Back to January 2021. The craziest thing had happened that past March, and I was locked in at home, looking at photos of 12-year-old me and wondering what happened. I’d lost friends because of my staunch hatred of Bernie Sanders (don’t even mention it. I regret this more than anything). The roller coaster of progressive policy I envisioned was nowhere to be found. Sure, Joe Biden has done some good things. But, much of what he said he believed in isn’t happening. Families are still being deported. We are still drone striking other nations. There has been little to no action taken against our police forces. I know I was naive to believe Joe Biden was our savior, but he ran a campaign promising a change in this nation which I have yet to see. I quickly became radicalized, the words of people I once adored, such as Nancy Pelosi and Hillary Clinton becoming empty. Politicians do an excellent job at convincing you that they will help you. But what is the point of promising that if you will be met with leaders who will block any good idea you have? What is the point of campaigning for the Democrats if Nancy Pelosi is going to make fun of the Green New Deal and student loan forgiveness? Of course, I still believe that Democrats are better than Republicans. I do believe in harm reduction. But do I think that our system of governance is good? No. Do I believe that we can continue on this way? Not at all.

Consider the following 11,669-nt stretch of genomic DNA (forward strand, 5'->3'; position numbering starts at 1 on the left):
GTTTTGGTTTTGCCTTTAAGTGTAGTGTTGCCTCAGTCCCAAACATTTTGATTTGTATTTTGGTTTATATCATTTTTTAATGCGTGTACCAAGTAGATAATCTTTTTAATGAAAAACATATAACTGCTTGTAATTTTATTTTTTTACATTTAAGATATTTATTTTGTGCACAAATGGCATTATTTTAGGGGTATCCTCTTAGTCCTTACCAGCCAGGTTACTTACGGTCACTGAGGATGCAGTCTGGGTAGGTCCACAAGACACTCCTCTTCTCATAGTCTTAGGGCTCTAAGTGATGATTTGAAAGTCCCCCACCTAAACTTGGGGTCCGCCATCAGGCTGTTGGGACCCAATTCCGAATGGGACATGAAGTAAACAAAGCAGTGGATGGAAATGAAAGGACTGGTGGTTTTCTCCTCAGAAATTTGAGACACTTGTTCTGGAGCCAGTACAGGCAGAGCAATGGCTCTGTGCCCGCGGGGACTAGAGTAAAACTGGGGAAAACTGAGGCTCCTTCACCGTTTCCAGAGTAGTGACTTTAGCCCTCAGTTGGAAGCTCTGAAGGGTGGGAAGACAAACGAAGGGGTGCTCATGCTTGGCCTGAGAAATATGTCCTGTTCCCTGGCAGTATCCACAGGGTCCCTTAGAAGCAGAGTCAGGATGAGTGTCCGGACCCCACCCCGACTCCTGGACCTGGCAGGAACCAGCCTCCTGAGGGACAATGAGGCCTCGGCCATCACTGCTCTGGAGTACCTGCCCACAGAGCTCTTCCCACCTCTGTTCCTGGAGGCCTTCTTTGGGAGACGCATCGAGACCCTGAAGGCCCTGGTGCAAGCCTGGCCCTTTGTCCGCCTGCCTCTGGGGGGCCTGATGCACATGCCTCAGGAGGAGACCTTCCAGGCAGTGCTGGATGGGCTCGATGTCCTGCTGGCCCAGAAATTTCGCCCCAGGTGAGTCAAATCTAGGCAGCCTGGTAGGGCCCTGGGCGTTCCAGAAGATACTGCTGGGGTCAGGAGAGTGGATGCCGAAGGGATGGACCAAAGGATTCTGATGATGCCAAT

I find myself at a loss of where to go next. I do know that I am happier than I ever have been, having quit my job in politics to pursue comedy and theatre production full time. I work at a SoulCycle as well. I’m being stupid all the time and adoring it- but this is all personal. I also find myself wondering what I can do to help good policy get passed in the United States. Ultimately, I’m not sure how possible that is. As of now, I hope that whatever art I create helps change an audience member’s way of thinking. It took a lot of Glee reruns and a failure to see any real change in our country post Joe Biden’s inauguration to get me to fall out of love with politics, both on a personal and global level. I hope that if you’re feeling lost in what you’re doing and the world around you, you remind yourself of the shit you liked when you were 12 and go chase that. You’ll be a lot happier.
This resonates with me so much, thank you for writing this. Love you Caitlin!